“You are not technical enough in performing to level three engineering capabilities. I am not sure you were even meant to be an engineer. I am placing you on a performance improvement plan. You have 90 days to prove yourself.”
As a mid-career engineer, this feedback from my manager was devastating. Prior to this, I received team achievement awards and a promotion. At my high school graduation, I graduated with honors in the top 15 percent of the class and was selected to be the class speaker. I talked about overriding your obstacles to find a path to success.
Now I felt like I was a complete failure with no idea how the road to recovery would begin.
I am one of the 9 percent African Americans in the STEM workforce. A part of me felt like not only had let myself down, but also the others who will come behind me.
During this graduation season, many students from 8th grade to seniors in high school and college will finish at the top of their class while others have struggled the entire way to completion. All of these graduates as well as many early and mid-career individuals are equally susceptible to the reality of some things not going exactly as planned. They will undoubtedly discover how going from a fixed to growth mindset is something to embrace.
I know how they feel because I have been there. But, I also now know how to turn failure around.
I survived the unfavorable performance review, but three years later I was laid off. I decided not to re-enter the engineering workforce in the traditional sense. Instead, I chose to be an advocate for change. In order for more women and more African Americans to have an opportunity to be successful in STEM fields they need to be better prepared as students and as professionals. Now I help them to navigate through the failures and the challenges that they are apt to encounter in STEM fields.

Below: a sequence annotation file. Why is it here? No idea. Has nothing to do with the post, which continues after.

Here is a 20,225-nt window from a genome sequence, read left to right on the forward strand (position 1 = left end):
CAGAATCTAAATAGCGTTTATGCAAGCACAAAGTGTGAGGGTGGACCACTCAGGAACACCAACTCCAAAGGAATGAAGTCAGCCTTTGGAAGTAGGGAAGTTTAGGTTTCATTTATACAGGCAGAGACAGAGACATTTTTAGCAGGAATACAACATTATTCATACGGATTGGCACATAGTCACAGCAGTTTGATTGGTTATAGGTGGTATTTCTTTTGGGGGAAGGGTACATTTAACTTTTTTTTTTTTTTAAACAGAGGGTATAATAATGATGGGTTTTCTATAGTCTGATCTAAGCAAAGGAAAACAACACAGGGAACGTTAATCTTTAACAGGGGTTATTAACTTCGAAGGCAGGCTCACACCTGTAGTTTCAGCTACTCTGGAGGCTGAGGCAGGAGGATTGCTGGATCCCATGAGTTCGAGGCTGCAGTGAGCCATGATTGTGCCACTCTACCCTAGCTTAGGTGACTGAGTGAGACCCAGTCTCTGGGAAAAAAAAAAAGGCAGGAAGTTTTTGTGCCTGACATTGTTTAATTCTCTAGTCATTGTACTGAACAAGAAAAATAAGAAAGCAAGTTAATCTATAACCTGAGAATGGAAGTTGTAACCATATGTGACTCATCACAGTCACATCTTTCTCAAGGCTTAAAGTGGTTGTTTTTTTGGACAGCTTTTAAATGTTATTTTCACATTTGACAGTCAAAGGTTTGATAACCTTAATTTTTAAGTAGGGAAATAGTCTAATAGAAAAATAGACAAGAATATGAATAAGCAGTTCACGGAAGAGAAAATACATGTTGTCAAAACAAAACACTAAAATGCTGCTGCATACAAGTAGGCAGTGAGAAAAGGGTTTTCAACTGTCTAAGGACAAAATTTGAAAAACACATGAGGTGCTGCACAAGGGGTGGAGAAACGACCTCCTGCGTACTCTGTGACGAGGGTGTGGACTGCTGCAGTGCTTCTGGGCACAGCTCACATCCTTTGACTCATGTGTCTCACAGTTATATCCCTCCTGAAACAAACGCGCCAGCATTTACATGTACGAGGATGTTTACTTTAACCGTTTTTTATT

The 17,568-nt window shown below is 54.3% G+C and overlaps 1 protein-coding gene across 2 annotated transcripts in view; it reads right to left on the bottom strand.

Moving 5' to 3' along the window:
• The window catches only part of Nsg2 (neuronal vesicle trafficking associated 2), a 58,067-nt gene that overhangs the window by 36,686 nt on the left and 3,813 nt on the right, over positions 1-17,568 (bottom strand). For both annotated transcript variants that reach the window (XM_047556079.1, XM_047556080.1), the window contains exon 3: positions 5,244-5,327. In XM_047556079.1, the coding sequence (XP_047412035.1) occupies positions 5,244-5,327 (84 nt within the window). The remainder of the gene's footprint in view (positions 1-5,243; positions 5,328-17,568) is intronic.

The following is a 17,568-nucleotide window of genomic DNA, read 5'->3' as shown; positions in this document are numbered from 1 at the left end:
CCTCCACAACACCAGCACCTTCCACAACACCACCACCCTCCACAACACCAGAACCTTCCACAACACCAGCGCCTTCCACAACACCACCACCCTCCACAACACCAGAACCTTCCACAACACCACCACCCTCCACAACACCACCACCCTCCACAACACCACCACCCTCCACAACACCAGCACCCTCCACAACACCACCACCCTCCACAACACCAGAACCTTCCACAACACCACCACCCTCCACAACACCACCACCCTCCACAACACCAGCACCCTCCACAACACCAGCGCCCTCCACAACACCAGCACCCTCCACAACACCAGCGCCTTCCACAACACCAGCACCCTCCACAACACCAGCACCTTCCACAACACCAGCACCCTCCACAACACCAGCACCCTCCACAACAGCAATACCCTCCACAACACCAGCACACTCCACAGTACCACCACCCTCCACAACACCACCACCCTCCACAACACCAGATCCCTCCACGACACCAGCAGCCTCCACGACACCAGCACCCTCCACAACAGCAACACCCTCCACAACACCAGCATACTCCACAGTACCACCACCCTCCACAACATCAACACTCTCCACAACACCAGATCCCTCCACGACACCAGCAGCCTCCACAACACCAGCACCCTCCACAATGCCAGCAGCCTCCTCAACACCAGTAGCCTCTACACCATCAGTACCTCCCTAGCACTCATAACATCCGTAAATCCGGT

Reinventing failures helps to build skills like resiliency, crisis management, problem solving, strategic insight and career development training for successful transitions into different sectors. It is not about denying experiences or fabricating success.
It is about reframing experiences to learn from them.
The first step in the reinvention process is letting go of the idea that following a checklist of standards automatically guarantees personal or professional career wins. The fear of failure begins in how education is often centered in step by step approaches for learning while leaving little room for understanding how and why outcomes can still be unpredictable.
Examining the personal and intellectual struggles of successful people like Albert Einstein and Marie Curie, Columbia’s University’s Teachers College study shows that students are reassured that the growth mindset of continuing to develop your intelligence over time helps you to outperform your peers.
Development of this mindset requires being mindful to never lose interest early on, simply from not passing a test and not seeing the value of failing and how to turn it into success. No matter how much you study and work hard, failure is still an option and the reality of finding a way to bounce back from it isn’t always easy.
In my recent TEDx Plano talk, “Get Over It and Get on With It” I addressed failures and recovering from it all. I know that an individual’s professional story matters and adds value in a culture where she is celebrated.
On the day of rehearsals for my TEDx speech, I froze in the middle of my talk. The anxiety of trying to overcome perfection and the fear of failing again crept in. Fortunately, I had a mentor to help me remain calm to confidently enter the stage later.
Finding great mentors who challenge and help you to build the resiliency it takes to move beyond career challenges enables you to find a path to career recovery. The best mentors will also share personal and intellectual struggles to reassure you it’s all a part of the path to greatness.
I expect that in the future I will once again fail, it is part of the process of learning and growing. The gift of past failed experiences reminds that this is just part of the process.
You are not alone in failing. Using the lessons from an imperfect path can catapult you to future success.
Alicia Morgan is vice president of education and programs at Frontiers of Flight Museum, a TEDx speaker and Women of Color in STEM Conference K-12 Promotion of Education Honoree. She is a Public Voices Fellow through The OpEd Project.